I think that my favorite thing about Smoltz is that when Atlanta needed him to become their closer, he did.  He lost the 2000 season to injury and upon his return to the Braves he went from being a front-line starter to the back-of-the-bullpen stopper.  Between 2002 and 2004 (from ages 35 through 37), he saved a total of 144 games.  When his twenty-one year career finally ended after the 2009 season, he retired with 213 victories and 154 saves.  He pitched in twenty-five post-season series, during which he earned 15 victories (against only four defeats), 4 saves and a 2.79 ERA.  

John Smoltz pitched for more than two decades in the major leagues.  During his career, he never threw a single pitch for a team for which I root.  In fact, he toed the rubber against a team for which I root on more than one occasion.  Yet, while he played he was always a player for whom I found it especially easy to cheer.  I have never been to the Baseball Hall of Fame in Cooperstown.  It makes me happy, however, to know that if and when I ever get there, his plaque will be there for me to see.  


Monday, July 27, 2015

Forrest and Trees

An interesting weekend of running this weekend.  On Saturday morning I ran in Sea Girt in a two-mile race known as the Parker House Run.  The starting line of the Parker House Run was four miles from our house in Lake Como.  So, I figured why not run to it.  And I did.  

Thirty three minutes or so after I left my driveway, I reached my destination.  Shortly thereafter I ran with Gidg and Jeff in the Parker House Run.  Nice little two mile sprint.  15:43 later I crossed the finish line.  By 9:30 am I had six miles under my belt. Gidg and Jeff and I spent a bit of time post-race at Fratello's.  Sufficiently "motivated" when our post-race celebration wrapped up and they headed south to 'Squan, I headed north to home.  Four miles later, I got there.  Ten miles by twelve noon.  All in all, a productive and satisfying morning.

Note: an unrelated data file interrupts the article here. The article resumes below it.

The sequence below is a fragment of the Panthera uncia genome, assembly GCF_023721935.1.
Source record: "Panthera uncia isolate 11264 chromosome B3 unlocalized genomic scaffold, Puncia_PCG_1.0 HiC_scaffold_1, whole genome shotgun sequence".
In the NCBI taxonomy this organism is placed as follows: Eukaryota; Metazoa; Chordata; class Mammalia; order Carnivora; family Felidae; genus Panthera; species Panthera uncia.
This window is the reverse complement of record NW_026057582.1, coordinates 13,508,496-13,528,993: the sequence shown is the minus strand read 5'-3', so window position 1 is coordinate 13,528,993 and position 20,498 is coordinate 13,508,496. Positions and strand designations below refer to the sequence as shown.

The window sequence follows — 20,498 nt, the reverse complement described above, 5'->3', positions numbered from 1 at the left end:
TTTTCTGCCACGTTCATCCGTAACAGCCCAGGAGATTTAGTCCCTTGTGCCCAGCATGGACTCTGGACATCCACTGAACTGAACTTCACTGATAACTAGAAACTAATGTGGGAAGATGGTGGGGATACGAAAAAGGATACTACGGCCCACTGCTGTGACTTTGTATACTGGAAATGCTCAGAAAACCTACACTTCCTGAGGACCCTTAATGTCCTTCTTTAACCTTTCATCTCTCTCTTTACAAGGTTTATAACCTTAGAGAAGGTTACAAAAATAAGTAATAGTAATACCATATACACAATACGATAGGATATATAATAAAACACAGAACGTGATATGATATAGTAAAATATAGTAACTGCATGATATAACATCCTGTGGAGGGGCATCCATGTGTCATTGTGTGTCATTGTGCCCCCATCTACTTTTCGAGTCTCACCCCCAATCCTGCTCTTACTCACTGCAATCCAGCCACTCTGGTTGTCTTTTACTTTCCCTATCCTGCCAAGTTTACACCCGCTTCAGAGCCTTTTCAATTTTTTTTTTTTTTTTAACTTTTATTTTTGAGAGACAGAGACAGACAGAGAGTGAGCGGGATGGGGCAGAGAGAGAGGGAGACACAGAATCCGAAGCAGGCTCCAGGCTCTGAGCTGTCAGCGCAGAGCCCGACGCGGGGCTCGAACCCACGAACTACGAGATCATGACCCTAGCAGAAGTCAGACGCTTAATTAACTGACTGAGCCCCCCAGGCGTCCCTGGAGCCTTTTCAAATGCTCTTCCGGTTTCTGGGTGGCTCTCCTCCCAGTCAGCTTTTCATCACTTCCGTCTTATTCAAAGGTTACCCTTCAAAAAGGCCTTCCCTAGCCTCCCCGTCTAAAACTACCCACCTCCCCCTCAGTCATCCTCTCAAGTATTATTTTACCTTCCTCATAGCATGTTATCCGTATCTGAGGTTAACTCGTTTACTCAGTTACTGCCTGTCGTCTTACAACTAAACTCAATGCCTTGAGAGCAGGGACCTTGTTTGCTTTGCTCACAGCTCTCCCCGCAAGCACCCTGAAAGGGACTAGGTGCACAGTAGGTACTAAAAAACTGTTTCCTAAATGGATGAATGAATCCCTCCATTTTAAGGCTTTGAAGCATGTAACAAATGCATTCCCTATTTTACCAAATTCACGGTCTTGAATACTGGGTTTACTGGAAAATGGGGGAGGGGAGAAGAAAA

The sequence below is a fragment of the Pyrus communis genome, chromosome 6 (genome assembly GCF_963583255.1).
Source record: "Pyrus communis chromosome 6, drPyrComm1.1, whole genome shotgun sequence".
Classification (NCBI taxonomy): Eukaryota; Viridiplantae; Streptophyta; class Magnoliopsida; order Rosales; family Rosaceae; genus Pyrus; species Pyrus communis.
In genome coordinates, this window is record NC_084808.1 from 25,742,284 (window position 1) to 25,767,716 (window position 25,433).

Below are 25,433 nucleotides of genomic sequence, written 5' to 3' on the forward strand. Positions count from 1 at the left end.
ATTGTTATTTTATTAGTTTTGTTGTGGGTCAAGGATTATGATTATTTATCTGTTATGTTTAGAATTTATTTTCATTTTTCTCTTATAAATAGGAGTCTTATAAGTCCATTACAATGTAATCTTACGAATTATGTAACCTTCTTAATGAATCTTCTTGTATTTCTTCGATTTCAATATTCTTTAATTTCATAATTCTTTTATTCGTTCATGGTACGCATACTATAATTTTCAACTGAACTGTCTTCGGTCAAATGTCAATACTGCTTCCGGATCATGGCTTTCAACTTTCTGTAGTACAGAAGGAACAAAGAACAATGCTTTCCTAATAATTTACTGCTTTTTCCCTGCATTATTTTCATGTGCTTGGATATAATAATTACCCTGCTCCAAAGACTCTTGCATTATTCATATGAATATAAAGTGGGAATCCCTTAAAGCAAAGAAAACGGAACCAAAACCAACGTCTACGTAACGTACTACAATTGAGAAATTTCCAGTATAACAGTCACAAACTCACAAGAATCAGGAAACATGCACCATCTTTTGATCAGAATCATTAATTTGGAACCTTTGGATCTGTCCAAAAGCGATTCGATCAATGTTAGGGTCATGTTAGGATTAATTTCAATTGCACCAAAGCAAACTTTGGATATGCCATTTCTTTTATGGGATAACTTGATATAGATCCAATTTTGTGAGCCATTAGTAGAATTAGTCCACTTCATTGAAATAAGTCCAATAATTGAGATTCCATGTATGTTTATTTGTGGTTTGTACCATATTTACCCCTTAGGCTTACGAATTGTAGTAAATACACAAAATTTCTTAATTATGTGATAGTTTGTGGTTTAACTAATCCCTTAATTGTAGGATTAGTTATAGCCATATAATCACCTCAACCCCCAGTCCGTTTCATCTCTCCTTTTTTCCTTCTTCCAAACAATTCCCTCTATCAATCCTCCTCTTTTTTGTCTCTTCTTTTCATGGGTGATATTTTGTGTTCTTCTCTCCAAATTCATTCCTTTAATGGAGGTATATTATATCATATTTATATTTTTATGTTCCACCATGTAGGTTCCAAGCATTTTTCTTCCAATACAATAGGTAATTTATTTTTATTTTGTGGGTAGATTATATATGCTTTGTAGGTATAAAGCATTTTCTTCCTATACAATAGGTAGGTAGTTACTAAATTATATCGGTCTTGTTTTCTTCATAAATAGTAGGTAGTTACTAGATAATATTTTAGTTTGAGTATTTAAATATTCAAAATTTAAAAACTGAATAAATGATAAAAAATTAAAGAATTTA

Yesterday, the plan as I envisioned it called for a four-mile run.  That plan went south quickly.  Actually it went north quickly.  Instead of simply heading north to Bradley Beach.  The southern end of Bradley Beach is two miles from our driveway in Lake Como.  But it was such a nice morning on which to run that when I reached my designated turn around point, I did not. I simply kept going north.  I continued north through Bradley Beach and thereafter through Ocean Grove.  I kept going north until I reached Convention Hall in Asbury Park.  Then, and only then, did I turn around and head for home.  

A four mile run turned into an eight mile run.  Twice the mileage.  At least twice the amount of satisfaction.  An eighteen mile weekend.  Not too damn bad.  Not at all.  


Sunday, July 26, 2015

Wee Small Hours and White Noise

It will likely not come as a surprise to anyone who frequents this space and who actually knows me that my favorite part of any day is the early morning.  I excel removed from the company of others.  And in close to a half-century of tenancy here on the Big Blue Marble, every indication is that the feeling is mutual.  

I particularly enjoy the early morning at the beach.  Our home is not close enough to the ocean that I can see it.  It is however close enough to allow me to hear the beautiful sound associated with waves reaching the shore.  It is among my favorite sounds. It is one unspoiled by the white noise of human beings.  

And punctuated by the occasional bark.  But only if Rosie feels sufficiently motivated.   If you know my Rosie then you know how infrequently that occurs.